Stamp duty calculator

Buying a home can involve plenty of costs, the biggest of which (apart from the mortgage) is often Stamp Duty Land Tax, which buyers are required to pay in most circumstances.

A stamp duty calculator will help you to understand how much stamp duty you’ll need to pay, taking into account the value of the home and the stamp duty rate band it falls within.

What is stamp duty?

Stamp Duty Land Tax (SDLT) is a tax in England and Northern Ireland. It applies to residential properties – or pieces of land – that cost more than £125,000, there are exceptions for first time buyers and those buying additional properties.

Scotland and Wales have their own equivalent:

  • Land and Buildings Transaction Tax (LBTT) is paid in Scotland
  • Land Transaction Tax (LTT) is paid in Wales

You have 30 days from your completion date to pay your stamp duty. Failure to do so could result in a fine or interest added to the amount due. Traditionally your solicitor looks after this transaction for you, but it doesn’t hurt to be aware of what it is and how it is calculated.

Stamp duty is paid as a lump-sum, and it applies to both new properties and second homes, and freehold and leasehold properties, whether you buy the properties outright or with a mortgage.

How much you’ll need to pay depends on a number of factors, which we explain below.

How is stamp duty calculated?

Working out stamp duty can be quite complex, and rates can vary if you’re a first-time buyer or if this is your second home. This is why using a stamp duty calculator can be useful.

The standard rate bands for stamp duty are as follows*:

  • 0% stamp duty = on first £0 - £125,000 of property
  • 2% stamp duty = on next £125,001 - £250,000 of property
  • 5% stamp duty = on next £250,001 - £925,000 of property
  • 10% stamp duty = on next £925,001 - £1.5 million of property
  • 12% stamp duty = above £1.5 million of property

Figures accurate as of Aug 2018 as shown at gov.uk

The rate of stamp duty you’ll pay isn’t confined to just one of these bands. Each band applies to the equivalent portion of the property price. For example, if you bought a house for £300,000, the stamp duty you’d pay would be:

  • The first £125,000 x 0% = £0
  • The next £125,000 x 2% = £2,500
  • The final £50,000 x 5% = £2,500

Total stamp duty = £5,000

Calculating stamp duty as a first-time buyer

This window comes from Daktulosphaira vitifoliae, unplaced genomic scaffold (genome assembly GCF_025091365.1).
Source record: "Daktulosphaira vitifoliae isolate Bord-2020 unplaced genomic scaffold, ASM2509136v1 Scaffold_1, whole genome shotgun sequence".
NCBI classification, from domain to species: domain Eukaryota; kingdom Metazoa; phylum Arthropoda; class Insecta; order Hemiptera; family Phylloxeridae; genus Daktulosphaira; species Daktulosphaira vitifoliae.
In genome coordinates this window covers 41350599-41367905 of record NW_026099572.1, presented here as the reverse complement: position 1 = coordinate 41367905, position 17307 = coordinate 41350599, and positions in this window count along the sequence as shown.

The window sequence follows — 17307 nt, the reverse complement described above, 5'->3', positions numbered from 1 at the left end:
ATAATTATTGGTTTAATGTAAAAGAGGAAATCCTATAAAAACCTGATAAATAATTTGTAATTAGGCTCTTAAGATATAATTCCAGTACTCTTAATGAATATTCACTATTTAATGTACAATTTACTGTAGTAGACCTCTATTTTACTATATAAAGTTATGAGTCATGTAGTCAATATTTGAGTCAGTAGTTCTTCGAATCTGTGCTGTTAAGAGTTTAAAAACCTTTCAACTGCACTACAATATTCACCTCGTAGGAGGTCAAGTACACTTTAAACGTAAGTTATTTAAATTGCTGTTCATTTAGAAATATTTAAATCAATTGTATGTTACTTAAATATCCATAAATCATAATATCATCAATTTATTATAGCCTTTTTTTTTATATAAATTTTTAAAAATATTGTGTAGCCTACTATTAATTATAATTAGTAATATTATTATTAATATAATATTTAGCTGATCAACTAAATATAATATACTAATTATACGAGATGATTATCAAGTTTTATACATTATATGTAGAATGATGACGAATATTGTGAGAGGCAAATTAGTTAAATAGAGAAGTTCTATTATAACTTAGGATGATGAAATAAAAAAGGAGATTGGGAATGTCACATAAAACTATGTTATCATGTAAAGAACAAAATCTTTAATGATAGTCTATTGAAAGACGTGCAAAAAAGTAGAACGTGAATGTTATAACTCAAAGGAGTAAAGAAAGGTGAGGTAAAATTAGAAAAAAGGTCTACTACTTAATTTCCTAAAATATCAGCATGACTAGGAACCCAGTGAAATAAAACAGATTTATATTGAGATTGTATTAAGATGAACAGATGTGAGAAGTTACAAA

If you’re a first-time buyer, you’ll be able to benefit from some stamp duty relief on properties up to the value of £500,000.

So when you’re buying a home up to the value of £300,000, you won’t have to pay any stamp duty at all.

When you buy a property of between £300,000 and £500,000, you won’t have to pay anything on the first £300,000, but you will have to pay a rate of 5% for the remaining portion.

For example, on a property for the value of £450,000, your stamp duty would be:

  • The first £300,000 x 0% = 0%
  • The remaining £150,000 x 5% = £7,500

Total stamp duty = £7,500

To be eligible to receive this discount, you’ll need to meet the following criteria:

  • All parties involved in purchasing the property must be first-time buyers
  • Your property can’t exceed a value of £500,000

If you’re a first-time buyer and the property you are buying is over £500,000, you’ll be required to follow the standard rate bands.

Stamp duty on second homes

If you are buying a second home – meaning that you now have multiple properties – or a buy-to-let property, you’ll be required to pay an additional 3% on the standard stamp duty rates. This rate applies to properties over £40,000, but excludes mobile homes, house boats, and caravans.

If you’re buying a new home but you’re not a first-time buyer, you’ll only be required to pay the standard stamp duty rates. Something to note is that if your main residence hasn’t been sold by the time you complete your new purchase, you’ll have to pay the higher rates given that you technically own two properties.

You will, however, be able to get a refund once you’ve sold your original home – as long as it’s within 36 months of the original purchase.

When is stamp duty not applicable?

There are a couple of scenarios where stamp duty land tax isn’t required:

  • If you’re buying a property valued below £125,000
  • If you’re transferring the deeds of your home to someone

Using a stamp duty calculator

Find out how much stamp duty you’ll be expected to pay on your property by using a stamp duty calculator.

Calculating your stamp duty using a calculator is easy. You’ll need to state whether you’re buying for the first time, buying your next home or an additional property, as well as the value of the property you’re interested in.

The stamp duty calculator should immediately show you the total Stamp Duty Land Tax that will be required, along with a breakdown of how that figure was reached.

Your mortgage adviser can provide you with general information on the rates payable. However, if you need advice on any tax implications, then you should speak to an independent tax and legal specialist as mortgage advisers are not qualified to give tax advice.